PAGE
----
The road curves suddenly and there is the lakeshore and Rozel Point. Not far ahead is the Spiral Jetty, and roads end. Pulling over to the right, I park in what has become a roundabout. There are two other cars parked. From one car two women and a baby are heading out to walk the Jetty. From the other car a man is climbing the basalt ridge above. I start up the ridge with my good traveling dog Sadie to get a fuller view. The man is close to the top of the rise and looking up. In the clear, cobalt sky above, huge white pelicans ride in mass on the wind. A sound breaks the silence of the wind. I turn and am startled to see pelicans gliding just above me in V formation, so close it seemed I could touch them. I grab for my camera, but only catch a glimpse as they quickly have become distant and a flash of breathtaking memory.

I now have a panoramic view of the Spiral Jetty, The Great Salt Lake, the Wasatch mountains to the east, and the cobalt-blue sky. The view and the silence. I feel my breath shift with the rhythm the of natural environment. A slow deep breath of renewal, peace, and of connection to place.

There is a plaque on the rise above the Jetty provided by Eagle Scouts with information about the Spiral Jetty. It tells of artist, Robert Smithson (1935-1973). He died so young. The plaque says that the Spiral Jetty is a 1,500-foot long coil, is 15 feet wide and constructed only of earth, salt crystals, basalt rocks and water. It says that sometimes the earthworks sculpture is submerged in the water of the lake. I have read that for much of its existence it has been submerged. The Spiral is in a continual process of erosion and returning to earth as it was meant to. The Spiral Jetty is now a skeleton of what was constructed 45 years ago in April 1970. I am visiting April 29, 2015.

As I stand above the Spiral Jetty I do some quick drawings, reference for later. And from this view I feel the spirit and energy of Robert Smithson. He took his concept of environmental earthwork and dug into its application and construction. It is a signature statement reflecting the shape shifting of nature.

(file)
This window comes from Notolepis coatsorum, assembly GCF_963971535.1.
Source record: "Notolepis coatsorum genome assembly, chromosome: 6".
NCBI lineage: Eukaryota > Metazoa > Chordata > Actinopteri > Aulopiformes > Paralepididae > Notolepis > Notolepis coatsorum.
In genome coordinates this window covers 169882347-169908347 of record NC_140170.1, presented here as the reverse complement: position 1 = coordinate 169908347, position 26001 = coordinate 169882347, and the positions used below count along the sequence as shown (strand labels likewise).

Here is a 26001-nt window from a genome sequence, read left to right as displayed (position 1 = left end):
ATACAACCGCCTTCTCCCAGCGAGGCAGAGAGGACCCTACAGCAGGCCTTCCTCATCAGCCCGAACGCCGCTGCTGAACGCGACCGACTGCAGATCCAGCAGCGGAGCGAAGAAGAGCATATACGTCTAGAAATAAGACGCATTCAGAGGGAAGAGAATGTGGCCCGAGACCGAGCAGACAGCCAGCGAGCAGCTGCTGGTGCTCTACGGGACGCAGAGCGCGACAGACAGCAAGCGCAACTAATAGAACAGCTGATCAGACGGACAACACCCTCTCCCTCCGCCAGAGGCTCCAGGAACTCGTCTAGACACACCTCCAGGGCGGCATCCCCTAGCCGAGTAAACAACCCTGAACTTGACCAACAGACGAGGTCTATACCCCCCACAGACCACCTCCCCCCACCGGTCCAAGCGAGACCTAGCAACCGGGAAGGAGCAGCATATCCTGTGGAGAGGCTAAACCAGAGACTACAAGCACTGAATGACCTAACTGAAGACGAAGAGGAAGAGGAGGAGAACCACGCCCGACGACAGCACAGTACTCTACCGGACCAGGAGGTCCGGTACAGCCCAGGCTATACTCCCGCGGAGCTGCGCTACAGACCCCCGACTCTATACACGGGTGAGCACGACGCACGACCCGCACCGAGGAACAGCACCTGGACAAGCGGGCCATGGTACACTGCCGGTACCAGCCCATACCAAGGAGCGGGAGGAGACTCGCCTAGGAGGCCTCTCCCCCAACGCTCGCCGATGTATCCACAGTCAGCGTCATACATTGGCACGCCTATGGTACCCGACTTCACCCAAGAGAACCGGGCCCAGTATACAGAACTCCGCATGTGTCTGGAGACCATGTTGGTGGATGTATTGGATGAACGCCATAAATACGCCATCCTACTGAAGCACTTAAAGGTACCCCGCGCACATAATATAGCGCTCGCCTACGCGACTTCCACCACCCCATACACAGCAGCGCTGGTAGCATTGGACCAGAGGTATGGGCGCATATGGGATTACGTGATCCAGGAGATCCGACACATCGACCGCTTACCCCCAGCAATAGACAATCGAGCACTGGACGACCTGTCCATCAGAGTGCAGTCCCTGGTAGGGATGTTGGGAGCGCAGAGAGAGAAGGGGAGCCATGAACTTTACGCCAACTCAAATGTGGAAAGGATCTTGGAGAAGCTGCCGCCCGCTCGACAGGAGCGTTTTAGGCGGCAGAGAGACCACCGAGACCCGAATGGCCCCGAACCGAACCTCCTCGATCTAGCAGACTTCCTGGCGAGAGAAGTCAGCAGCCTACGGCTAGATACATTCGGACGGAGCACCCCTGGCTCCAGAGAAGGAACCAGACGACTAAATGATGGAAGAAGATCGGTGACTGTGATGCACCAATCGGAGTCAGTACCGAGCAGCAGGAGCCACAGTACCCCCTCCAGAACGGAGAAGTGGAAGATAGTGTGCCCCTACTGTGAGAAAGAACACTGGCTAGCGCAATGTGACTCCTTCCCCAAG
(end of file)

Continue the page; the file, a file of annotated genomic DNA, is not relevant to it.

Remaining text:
The symbol of the spiral has many meanings. The most prominent is a marker for water. Throughout the ancient symbolism of the southwest people is the spiral indicating the location, or a path to water in the area. The coil or spiral also represented the whirlwind, the breath of life, breathing in and out; transition, and fluid movement on the physical and spiritual level. Spirals were used to mark the seasonal movement of the sun, or ascendance, emergence, submergence. For ancient artists the spiral was site specific, a powerful symbol of connection to the pulse of the natural world. For Robert Smithson, too, the spiral connects the young artist to the spirit and soul of the raw environment and to the ancient artists of the southwest in the millennium of time.

Sadie and I cross the parking area to walk the eroding skeleton of the Spiral Jetty. The women and baby are now returning on the winding corkscrew path. Sadie pauses to rest on the basalt and salty sand. Then we continue to the vortex of our daytrip, the center of the coil. It has been a beautiful and peaceful day, connecting to the Spiral Jetty and place.

 

We return to the car and slowly bounce along the washboard road. I pull over once again to allow the women with baby to pass. The up and down of the road, long views, and emptiness of the landscape on return are so appealing. Approaching the dusty cattle again, I see cowboys in an old pickup hauling water to the cows. I creep along. Soon the old pickup is behind me on the road. I pull over to let them pass and notice on a narrow hitch between the truck and water trailer are balanced two cattle dogs. They look a lot like Sadie who is now sleeping in the back of the car. The cowboys nod in passing.